Locating work from an external profile, or outside edge, is the most common method of locating work in the early stages of machining. Profile locators position the work in relation to an outside edge or the outside of a detail, such as a hub or a boss. The following are examples of the most common ways a part can be located from its profile.

Nesting locators position a part by enclosing it in a depression, or recess, of the same shape as the part. Nesting is the most accurate locating device for profile location. Since the nest must conform to the shape of the part, nests are very expensive to design for complicated shapes. The most common type is the ring nest, which is normally used for cylindrical profiles (Figure 3 26). The full nest completely encloses shapes other than cylindrical (Figure 327).

The partial nest is a variation of the full nest and encloses only a part of the workpiece (Figure 328).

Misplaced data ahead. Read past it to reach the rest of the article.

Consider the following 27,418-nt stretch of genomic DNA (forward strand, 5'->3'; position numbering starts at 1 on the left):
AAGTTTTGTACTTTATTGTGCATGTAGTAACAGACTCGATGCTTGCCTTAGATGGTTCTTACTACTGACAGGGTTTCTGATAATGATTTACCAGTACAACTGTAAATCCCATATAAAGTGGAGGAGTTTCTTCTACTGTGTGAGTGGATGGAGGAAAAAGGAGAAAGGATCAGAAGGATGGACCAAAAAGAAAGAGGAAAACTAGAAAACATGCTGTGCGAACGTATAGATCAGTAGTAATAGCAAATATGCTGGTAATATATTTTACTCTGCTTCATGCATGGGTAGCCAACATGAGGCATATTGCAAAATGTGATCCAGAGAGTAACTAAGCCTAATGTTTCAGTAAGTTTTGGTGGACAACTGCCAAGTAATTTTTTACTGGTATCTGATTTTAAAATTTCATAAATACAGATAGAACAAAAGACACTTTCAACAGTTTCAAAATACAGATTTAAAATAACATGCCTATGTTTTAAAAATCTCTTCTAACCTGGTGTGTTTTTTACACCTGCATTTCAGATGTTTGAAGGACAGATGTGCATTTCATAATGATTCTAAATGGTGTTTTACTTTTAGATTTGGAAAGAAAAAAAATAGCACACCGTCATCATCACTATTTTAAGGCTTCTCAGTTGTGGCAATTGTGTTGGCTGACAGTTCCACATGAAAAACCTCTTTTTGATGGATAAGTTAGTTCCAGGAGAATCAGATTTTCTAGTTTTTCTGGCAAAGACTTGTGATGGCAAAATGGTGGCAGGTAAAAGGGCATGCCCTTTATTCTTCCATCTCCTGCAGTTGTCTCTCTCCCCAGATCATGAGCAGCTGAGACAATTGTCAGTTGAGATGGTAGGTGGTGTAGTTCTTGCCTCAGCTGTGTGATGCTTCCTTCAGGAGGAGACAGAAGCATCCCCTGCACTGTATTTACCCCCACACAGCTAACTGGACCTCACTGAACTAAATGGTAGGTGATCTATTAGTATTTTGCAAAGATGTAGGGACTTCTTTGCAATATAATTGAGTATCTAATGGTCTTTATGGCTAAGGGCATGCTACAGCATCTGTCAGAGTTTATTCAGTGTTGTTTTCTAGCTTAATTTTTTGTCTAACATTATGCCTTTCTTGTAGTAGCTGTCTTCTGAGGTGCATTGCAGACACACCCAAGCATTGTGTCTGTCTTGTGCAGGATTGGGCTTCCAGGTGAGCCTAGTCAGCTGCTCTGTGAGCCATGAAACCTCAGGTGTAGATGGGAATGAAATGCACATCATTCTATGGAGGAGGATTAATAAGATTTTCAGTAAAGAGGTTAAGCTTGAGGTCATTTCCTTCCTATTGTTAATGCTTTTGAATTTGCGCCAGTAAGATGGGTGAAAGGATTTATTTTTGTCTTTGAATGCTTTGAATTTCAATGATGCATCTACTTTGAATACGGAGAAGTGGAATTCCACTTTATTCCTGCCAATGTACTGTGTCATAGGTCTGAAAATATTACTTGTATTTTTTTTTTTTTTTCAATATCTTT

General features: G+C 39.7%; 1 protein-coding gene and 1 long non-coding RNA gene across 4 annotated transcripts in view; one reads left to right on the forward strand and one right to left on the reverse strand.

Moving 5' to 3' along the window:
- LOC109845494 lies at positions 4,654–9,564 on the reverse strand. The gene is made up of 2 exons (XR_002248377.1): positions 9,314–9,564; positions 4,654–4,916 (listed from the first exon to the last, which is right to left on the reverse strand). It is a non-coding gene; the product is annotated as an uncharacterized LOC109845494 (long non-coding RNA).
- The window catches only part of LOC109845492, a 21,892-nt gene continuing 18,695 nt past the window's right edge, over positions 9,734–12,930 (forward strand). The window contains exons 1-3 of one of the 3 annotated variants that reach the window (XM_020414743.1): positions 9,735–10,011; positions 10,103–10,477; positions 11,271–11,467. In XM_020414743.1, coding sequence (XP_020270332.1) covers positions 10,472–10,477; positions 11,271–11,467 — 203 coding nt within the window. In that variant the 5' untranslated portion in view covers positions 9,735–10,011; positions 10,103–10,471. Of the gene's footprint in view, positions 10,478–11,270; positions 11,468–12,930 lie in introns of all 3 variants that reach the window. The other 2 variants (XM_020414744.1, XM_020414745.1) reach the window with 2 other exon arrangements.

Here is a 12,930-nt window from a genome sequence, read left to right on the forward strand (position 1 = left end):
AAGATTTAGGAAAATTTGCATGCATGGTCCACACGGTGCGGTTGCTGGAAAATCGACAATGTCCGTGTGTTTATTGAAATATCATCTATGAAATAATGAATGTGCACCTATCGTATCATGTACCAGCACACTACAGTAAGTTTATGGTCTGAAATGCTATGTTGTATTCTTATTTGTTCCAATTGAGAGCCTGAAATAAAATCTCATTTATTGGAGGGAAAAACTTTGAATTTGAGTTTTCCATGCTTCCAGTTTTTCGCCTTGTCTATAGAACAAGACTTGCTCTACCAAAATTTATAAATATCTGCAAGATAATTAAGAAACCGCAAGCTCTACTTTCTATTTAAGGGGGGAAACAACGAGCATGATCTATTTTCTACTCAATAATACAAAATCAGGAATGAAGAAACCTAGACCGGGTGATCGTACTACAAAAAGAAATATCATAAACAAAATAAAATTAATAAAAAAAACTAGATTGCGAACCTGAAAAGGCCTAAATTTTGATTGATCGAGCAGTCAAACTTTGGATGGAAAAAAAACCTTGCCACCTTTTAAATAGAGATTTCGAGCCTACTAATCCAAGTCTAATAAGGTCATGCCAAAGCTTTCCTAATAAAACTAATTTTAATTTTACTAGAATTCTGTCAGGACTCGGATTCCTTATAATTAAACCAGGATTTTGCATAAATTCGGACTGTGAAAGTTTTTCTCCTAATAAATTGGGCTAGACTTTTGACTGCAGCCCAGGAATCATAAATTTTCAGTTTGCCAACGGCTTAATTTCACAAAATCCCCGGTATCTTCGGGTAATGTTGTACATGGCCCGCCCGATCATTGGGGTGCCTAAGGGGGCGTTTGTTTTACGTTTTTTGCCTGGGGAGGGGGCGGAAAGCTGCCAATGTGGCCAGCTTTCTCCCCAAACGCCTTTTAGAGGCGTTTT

Vee locators
Vee locators are used mainly for round work. They can locate flat work with rounded or angular ends and flat discs (Figure 329). The vee-block locator is normally used to locate round shafts or other workpieces with cylindrical sections (Figure 330). One advantage vee locators have over other locators is their centralizing feature. When using a vee locator, be sure it is positioned to allow for the differences in part sizes (Figure 331).

The suitable angle for V is 90. Smaller included angles hold a round piece more securely but is more susceptible to location errors caused by burrs, chips, dirt and work piece inaccuracies. Fixed stop locators are used for parts which cannot be placed in either a nest of vee locator. Fixed stop locators are either machined into the tool body or installed. V location is used primarly to locate Round work pieces or work pieces with convex circular surfaces Irregular like parabolic surfaces. Applications : V locator can be used as One fixed V as a locating element One fixed V and another sliding V. Two sliding Vs (Self centering) One Sliding V in conjuction with cylindrical pin.

Error : Due to variation in the size of the component Greater the V-block angle, lesser the error Angles : 60, 90, 120. Smaller angles susceptible to location errors caused by burrs, chips, dirt etc. Use: Workshop, inspection V with clamps also available Standard V angle is 90 : In metrology, 90 is preferred because, by using this, the stability of component will be more. Nomenclature Sketch